It is the regime's
first state-sanctioned mass murder.

The public had been told

that all of these people
were planning a coup against Hitler,

but that wasn't necessarily a story
that people were going to believe.

welcomed the SA murders,

saying that the sexual debauchery inside
the SA had recently increased so much

that it supposedly damaged
the reputation of National Socialism.


Hitler gives a speech which reads,
and I quote,

"I would especially like every mother
to be able to offer her son to the SA,

the Party or the Hitler Youth

without the fear that he might become
morally or sexually depraved."

"I want to see men as SA officers
and not disgusting apes."

It was a huge, a huge scandal.

It was on the front page
of every newspaper.

I gave the order to shoot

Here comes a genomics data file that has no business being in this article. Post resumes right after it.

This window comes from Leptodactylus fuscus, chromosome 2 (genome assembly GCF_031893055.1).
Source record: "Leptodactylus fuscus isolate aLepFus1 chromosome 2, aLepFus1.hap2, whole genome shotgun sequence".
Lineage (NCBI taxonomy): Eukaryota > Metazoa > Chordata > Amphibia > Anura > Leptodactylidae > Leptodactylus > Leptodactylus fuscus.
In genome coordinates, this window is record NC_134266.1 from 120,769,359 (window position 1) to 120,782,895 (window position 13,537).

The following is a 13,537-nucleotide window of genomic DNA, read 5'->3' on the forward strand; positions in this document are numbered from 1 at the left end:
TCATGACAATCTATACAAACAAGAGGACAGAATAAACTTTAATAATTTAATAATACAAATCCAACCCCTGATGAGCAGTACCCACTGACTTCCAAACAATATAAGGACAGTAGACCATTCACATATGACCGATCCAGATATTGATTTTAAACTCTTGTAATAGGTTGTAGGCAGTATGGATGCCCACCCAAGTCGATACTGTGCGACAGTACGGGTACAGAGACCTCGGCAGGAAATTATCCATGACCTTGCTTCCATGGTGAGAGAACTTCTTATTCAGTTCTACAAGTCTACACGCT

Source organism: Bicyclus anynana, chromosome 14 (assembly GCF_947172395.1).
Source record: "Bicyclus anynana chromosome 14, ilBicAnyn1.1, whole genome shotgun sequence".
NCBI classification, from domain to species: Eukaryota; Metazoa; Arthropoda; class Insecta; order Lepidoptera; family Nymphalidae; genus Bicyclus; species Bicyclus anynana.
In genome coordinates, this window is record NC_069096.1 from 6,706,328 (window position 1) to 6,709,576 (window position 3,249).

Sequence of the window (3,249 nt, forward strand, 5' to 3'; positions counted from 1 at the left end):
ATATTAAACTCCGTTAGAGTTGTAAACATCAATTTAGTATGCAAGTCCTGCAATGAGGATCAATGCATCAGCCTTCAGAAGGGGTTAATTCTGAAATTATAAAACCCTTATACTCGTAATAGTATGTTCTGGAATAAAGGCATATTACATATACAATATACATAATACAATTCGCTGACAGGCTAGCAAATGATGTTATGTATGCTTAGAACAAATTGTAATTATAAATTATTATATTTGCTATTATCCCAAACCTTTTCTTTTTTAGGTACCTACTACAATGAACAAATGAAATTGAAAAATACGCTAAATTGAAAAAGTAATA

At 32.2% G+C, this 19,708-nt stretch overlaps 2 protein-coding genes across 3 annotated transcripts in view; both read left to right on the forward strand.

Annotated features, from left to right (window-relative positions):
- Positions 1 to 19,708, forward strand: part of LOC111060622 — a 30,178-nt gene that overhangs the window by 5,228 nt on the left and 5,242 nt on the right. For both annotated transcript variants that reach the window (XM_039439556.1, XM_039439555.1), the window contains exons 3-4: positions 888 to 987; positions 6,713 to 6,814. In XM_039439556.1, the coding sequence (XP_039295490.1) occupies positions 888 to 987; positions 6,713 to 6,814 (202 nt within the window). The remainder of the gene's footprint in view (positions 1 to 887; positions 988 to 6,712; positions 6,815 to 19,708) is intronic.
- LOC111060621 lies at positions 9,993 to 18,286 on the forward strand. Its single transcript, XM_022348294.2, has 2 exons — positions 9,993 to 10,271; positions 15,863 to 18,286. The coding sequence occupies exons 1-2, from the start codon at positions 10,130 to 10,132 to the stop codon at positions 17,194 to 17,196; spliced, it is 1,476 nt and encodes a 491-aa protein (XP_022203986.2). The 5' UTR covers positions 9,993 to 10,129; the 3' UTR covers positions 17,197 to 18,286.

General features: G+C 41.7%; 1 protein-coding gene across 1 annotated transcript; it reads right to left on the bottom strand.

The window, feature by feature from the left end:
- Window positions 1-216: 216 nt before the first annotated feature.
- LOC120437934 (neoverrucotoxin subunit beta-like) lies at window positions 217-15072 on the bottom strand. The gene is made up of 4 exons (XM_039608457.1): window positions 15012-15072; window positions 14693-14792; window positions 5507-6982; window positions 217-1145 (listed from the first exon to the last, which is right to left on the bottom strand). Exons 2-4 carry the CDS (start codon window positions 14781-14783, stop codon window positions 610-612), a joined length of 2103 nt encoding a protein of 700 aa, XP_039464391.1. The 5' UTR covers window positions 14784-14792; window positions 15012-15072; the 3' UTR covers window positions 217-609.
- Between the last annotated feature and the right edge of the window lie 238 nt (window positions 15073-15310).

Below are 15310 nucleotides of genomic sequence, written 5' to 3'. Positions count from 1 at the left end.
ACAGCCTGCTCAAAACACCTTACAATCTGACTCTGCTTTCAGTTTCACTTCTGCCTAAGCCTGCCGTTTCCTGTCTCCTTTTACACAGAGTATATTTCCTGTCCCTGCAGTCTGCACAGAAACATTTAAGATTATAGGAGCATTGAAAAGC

the chief culprits of this treason,

and I gave the order to burn out these
ulcers of our internal well poisoning

and the poisoning from foreign countries.

I must have heard it on the radio,

because I have a very clear memory
of that moment

that I found out what happened there.

It, it frightened you.

No matter if you were homosexual
or not homosexual.

As a human
It could have happened to anyone.

And it showed who Hitler was.

Due to the SS
committing the murders of the SA,

Himmler has once again clearly proven
his loyalty to Hitler.

And Hitler thanks him
by satisfying Himmler's wish

and separating the SS from the SA.

It is now directly under Hitler's command.

Which is what Heinrich Himmler
had wanted all along.

This ultimately creates the basis
of Himmler's rise and career.

After the Röhm murders,

he bit by bit takes over the leadership of
the political police in all German states

until he eventually becomes both
chief of the whole of the German police

as well as Reich leader
of the SS and Gestapo.

Heinrich Himmler becomes the leader

of the fight against homosexuality.

His goal is to eradicate homosexuality.